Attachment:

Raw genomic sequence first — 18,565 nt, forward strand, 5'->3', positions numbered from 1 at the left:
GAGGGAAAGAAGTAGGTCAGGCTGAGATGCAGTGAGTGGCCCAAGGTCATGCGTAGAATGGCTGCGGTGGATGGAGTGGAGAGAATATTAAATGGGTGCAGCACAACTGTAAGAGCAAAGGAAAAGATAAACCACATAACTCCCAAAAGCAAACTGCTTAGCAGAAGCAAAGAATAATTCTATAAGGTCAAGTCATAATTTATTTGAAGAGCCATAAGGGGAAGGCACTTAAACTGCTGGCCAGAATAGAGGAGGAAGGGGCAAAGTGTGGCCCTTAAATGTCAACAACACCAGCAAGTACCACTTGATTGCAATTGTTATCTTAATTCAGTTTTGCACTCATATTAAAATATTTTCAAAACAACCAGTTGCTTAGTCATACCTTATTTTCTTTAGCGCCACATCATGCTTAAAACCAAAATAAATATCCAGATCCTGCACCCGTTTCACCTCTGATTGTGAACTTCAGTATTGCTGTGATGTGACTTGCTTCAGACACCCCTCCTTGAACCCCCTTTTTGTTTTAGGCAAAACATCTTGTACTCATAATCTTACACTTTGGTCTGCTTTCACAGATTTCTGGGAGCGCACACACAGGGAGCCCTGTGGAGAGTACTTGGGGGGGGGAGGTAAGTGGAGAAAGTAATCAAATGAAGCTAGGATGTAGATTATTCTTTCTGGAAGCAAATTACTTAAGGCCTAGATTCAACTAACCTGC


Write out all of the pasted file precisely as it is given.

Raw genomic sequence first — 18,565 nt, forward strand, 5'->3', positions numbered from 1 at the left:
GAGGGAAAGAAGTAGGTCAGGCTGAGATGCAGTGAGTGGCCCAAGGTCATGCGTAGAATGGCTGCGGTGGATGGAGTGGAGAGAATATTAAATGGGTGCAGCACAACTGTAAGAGCAAAGGAAAAGATAAACCACATAACTCCCAAAAGCAAACTGCTTAGCAGAAGCAAAGAATAATTCTATAAGGTCAAGTCATAATTTATTTGAAGAGCCATAAGGGGAAGGCACTTAAACTGCTGGCCAGAATAGAGGAGGAAGGGGCAAAGTGTGGCCCTTAAATGTCAACAACACCAGCAAGTACCACTTGATTGCAATTGTTATCTTAATTCAGTTTTGCACTCATATTAAAATATTTTCAAAACAACCAGTTGCTTAGTCATACCTTATTTTCTTTAGCGCCACATCATGCTTAAAACCAAAATAAATATCCAGATCCTGCACCCGTTTCACCTCTGATTGTGAACTTCAGTATTGCTGTGATGTGACTTGCTTCAGACACCCCTCCTTGAACCCCCTTTTTGTTTTAGGCAAAACATCTTGTACTCATAATCTTACACTTTGGTCTGCTTTCACAGATTTCTGGGAGCGCACACACAGGGAGCCCTGTGGAGAGTACTTGGGGGGGGGAGGTAAGTGGAGAAAGTAATCAAATGAAGCTAGGATGTAGATTATTCTTTCTGGAAGCAAATTACTTAAGGCCTAGATTCAACTAACCTGC